This just in via CNET...
The International Association of Virtual Reality Technologies (IAVRT) has just announced plans for the Neuronet, an initiative that "will evolve into the world's first public network capable of meeting the data transmission requirements of emerging cinematic and immersive virtual-reality technologies".
"Today, the best and the brightest innovators in the world are pushing the boundaries of virtual reality and gaming. Virtual worlds such as Second Life, The Sims, Everquest, and World of Warcraft continue to attract legions of followers while new game systems from Sony, Nintendo and Microsoft offer near life-like character renditions. In business, companies like IBM and Sun Microsystems are investing heavily in virtual reality business applications. These VR trailblazers, and many others, have been limited by the confines of the Internet. The Neuronet's communication bandwidth and real-time VR and gaming data transfer protocols will enable them to reach their full potential."
Have they really been limited? I'm not so sure. But certainly thinking about fancy infrastructure for the MMOs that might exist from 2009 onwards (the date this will be ready for 'consumer applications') must be a good idea, right?
Domain names - .vr (for 'immersive virtual reality neurosites') and .cin (for 'cinematic virtual reality neurosites') - will be available next year...
Comments on A New Backbone for Our Metaverse(s)?:
I read this too, and I had trouble understanding who these guys are, and why they got to do this, and why there wasn't more visible public discussion about it before they announced themselves as the sole authority to hand out domain names. Explain?
Posted Dec 30, 2006 1:15:28 PM | link
I don't want to jump to conclusions, but this smells like a rat to me. The IAVRT could be a fledgling organization that deserves discussion and potentially support, or it could be a scam. Right now, my money is sadly on the latter. I've never heard of this group, and it appears that were it not for the CNET article (based on the organization's widely distributed press release), no one else would have either (I've emailed the author of that article to see if he knows anything more about the organization than what was in the press release).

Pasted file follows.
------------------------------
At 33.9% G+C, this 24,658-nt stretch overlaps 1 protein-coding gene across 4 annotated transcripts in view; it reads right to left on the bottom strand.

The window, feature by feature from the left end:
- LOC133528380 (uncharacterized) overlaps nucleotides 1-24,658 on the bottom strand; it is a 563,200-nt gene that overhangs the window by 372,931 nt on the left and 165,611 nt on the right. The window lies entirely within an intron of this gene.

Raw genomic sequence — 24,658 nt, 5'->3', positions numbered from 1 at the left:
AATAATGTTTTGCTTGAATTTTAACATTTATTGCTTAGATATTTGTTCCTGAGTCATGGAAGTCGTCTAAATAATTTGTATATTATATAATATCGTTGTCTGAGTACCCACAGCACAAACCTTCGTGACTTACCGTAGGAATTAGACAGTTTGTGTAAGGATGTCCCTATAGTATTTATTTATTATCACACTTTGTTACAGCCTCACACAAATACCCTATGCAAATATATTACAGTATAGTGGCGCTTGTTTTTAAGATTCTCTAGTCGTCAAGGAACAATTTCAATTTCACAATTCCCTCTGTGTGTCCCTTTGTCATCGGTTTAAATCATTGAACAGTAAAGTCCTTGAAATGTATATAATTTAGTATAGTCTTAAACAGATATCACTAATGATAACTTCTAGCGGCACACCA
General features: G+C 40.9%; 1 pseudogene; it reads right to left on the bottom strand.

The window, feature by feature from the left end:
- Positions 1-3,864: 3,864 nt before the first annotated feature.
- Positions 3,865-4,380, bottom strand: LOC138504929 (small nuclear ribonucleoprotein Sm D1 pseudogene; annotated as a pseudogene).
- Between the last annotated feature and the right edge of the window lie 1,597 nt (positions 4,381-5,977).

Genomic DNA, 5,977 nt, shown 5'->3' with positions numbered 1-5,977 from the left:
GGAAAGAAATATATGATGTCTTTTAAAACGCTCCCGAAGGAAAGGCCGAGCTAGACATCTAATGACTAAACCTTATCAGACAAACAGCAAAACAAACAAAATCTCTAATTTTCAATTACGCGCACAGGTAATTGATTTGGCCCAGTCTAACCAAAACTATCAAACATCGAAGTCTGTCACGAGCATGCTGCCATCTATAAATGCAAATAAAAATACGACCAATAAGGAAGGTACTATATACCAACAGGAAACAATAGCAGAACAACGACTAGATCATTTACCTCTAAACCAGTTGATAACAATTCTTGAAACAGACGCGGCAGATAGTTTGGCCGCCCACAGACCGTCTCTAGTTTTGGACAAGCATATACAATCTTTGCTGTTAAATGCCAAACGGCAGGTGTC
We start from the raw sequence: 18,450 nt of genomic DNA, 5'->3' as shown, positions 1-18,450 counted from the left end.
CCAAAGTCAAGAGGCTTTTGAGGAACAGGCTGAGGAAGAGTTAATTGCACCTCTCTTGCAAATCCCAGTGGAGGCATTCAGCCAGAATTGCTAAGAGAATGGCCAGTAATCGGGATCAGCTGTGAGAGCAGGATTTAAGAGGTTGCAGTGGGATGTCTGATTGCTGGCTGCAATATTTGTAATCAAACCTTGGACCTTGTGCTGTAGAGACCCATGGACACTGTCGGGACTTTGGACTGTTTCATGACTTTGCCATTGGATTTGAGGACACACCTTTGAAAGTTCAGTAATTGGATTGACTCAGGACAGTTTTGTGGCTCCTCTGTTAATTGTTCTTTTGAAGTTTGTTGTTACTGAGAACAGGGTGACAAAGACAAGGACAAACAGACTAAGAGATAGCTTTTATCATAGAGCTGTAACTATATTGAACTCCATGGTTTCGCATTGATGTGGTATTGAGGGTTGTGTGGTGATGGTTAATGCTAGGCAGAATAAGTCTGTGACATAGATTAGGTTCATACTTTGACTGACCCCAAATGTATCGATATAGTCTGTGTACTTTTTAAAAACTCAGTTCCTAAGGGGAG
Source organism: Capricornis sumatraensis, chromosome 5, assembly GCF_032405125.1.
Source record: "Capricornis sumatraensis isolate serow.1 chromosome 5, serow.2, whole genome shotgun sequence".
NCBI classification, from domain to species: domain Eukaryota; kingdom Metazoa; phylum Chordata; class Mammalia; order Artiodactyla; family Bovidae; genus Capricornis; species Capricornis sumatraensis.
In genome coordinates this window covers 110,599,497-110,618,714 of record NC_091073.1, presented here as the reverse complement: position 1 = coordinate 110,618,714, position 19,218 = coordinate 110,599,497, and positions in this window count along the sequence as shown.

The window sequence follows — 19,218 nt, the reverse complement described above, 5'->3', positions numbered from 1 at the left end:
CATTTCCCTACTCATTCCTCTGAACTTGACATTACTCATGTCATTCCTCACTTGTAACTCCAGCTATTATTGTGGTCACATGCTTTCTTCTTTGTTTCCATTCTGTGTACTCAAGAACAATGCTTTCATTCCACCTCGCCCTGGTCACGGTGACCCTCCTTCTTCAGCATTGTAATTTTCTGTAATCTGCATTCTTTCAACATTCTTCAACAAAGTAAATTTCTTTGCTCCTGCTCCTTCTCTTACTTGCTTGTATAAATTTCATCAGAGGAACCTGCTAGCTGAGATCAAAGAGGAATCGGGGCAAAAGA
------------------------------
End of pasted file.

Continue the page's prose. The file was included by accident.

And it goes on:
The IAVRT site is very professional... but the domain was registered just recently (12 November 2006) on GoDaddy, with a one-year term, and with the registrant listed as a company called "domainsbyproxy.com". And according to this blog commenting skeptically on the IAVRT, while the site says the organization is based in Vancouver, its IP address leads to Pontiac, Michigan. Another skeptical blogger (article worth reading) says that the organization's Vancouver address is home to a Mailboxes Etc, a local wifi hotspot, and several other Internet-only businesses. Overall, this is hardly the hallmark of a professional registration or organization.
Further, while the site looks professional and mentions, for example, a conference they appear to be sponsoring in Vancouver BC next September 30 to October 2, it also appears to be an empty shell. The site claims that the IAVRT is
"the leading organization dedicated to the development and commercialization of virtual reality networking technologies" and "is working with its member peers to create the roadmap and the framework of emerging VR technology worldwide."But the organization appears to have no "member peers" or even an advisory board. They are currently "seeking qualified individuals so [sic] serve on its Advisory Board" and no current members are listed. Similarly they list about a dozen committees by name, but not who is working on them, if anyone is (which I doubt at this point). The only press release on the site is the one from which the CNET story was taken. And it's not at all clear to me what the problem is they're purportedly trying to solve: bandwidth is always a concern for virtual worlds, but mainly in terms of cost (even though it's fallen through the floor in recent years), not in terms of overall availability. I don't see a problem that needs solving with an ill-defined new sort of network.